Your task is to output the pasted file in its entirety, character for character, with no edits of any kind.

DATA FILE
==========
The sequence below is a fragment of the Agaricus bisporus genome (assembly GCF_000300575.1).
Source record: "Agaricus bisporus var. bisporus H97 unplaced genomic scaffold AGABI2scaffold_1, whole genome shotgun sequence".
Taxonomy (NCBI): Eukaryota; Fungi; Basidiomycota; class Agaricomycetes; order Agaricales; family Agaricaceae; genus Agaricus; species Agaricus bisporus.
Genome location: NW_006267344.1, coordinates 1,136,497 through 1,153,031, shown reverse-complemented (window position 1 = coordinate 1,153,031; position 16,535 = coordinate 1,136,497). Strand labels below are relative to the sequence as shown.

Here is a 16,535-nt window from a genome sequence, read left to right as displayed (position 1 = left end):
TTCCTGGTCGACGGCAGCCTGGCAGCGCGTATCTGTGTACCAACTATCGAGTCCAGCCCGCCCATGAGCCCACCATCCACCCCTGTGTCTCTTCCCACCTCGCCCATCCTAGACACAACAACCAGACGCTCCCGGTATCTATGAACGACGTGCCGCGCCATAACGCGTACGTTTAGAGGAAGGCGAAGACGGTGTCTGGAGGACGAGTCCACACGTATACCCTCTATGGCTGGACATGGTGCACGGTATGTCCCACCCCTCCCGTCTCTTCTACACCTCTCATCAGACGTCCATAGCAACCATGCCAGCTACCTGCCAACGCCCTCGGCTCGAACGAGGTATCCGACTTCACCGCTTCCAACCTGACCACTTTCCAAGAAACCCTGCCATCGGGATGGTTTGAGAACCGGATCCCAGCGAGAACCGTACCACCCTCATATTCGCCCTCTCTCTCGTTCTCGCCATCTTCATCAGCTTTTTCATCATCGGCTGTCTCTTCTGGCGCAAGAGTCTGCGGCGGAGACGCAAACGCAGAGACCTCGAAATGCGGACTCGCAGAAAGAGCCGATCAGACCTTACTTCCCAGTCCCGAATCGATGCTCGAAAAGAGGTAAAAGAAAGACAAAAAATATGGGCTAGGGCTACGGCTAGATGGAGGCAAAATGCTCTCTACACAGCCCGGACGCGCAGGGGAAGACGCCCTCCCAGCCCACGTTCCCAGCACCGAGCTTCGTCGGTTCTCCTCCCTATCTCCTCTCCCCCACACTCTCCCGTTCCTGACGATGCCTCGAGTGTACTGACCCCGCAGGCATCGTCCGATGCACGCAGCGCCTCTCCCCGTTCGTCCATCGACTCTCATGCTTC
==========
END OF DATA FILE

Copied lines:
The sequence below is a fragment of the Agaricus bisporus genome (assembly GCF_000300575.1).
Source record: "Agaricus bisporus var. bisporus H97 unplaced genomic scaffold AGABI2scaffold_1, whole genome shotgun sequence".
Taxonomy (NCBI): Eukaryota; Fungi; Basidiomycota; class Agaricomycetes; order Agaricales; family Agaricaceae; genus Agaricus; species Agaricus bisporus.
Genome location: NW_006267344.1, coordinates 1,136,497 through 1,153,031, shown reverse-complemented (window position 1 = coordinate 1,153,031; position 16,535 = coordinate 1,136,497). Strand labels below are relative to the sequence as shown.

Here is a 16,535-nt window from a genome sequence, read left to right as displayed (position 1 = left end):
TTCCTGGTCGACGGCAGCCTGGCAGCGCGTATCTGTGTACCAACTATCGAGTCCAGCCCGCCCATGAGCCCACCATCCACCCCTGTGTCTCTTCCCACCTCGCCCATCCTAGACACAACAACCAGACGCTCCCGGTATCTATGAACGACGTGCCGCGCCATAACGCGTACGTTTAGAGGAAGGCGAAGACGGTGTCTGGAGGACGAGTCCACACGTATACCCTCTATGGCTGGACATGGTGCACGGTATGTCCCACCCCTCCCGTCTCTTCTACACCTCTCATCAGACGTCCATAGCAACCATGCCAGCTACCTGCCAACGCCCTCGGCTCGAACGAGGTATCCGACTTCACCGCTTCCAACCTGACCACTTTCCAAGAAACCCTGCCATCGGGATGGTTTGAGAACCGGATCCCAGCGAGAACCGTACCACCCTCATATTCGCCCTCTCTCTCGTTCTCGCCATCTTCATCAGCTTTTTCATCATCGGCTGTCTCTTCTGGCGCAAGAGTCTGCGGCGGAGACGCAAACGCAGAGACCTCGAAATGCGGACTCGCAGAAAGAGCCGATCAGACCTTACTTCCCAGTCCCGAATCGATGCTCGAAAAGAGGTAAAAGAAAGACAAAAAATATGGGCTAGGGCTACGGCTAGATGGAGGCAAAATGCTCTCTACACAGCCCGGACGCGCAGGGGAAGACGCCCTCCCAGCCCACGTTCCCAGCACCGAGCTTCGTCGGTTCTCCTCCCTATCTCCTCTCCCCCACACTCTCCCGTTCCTGACGATGCCTCGAGTGTACTGACCCCGCAGGCATCGTCCGATGCACGCAGCGCCTCTCCCCGTTCGTCCATCGACTCTCATGCTTC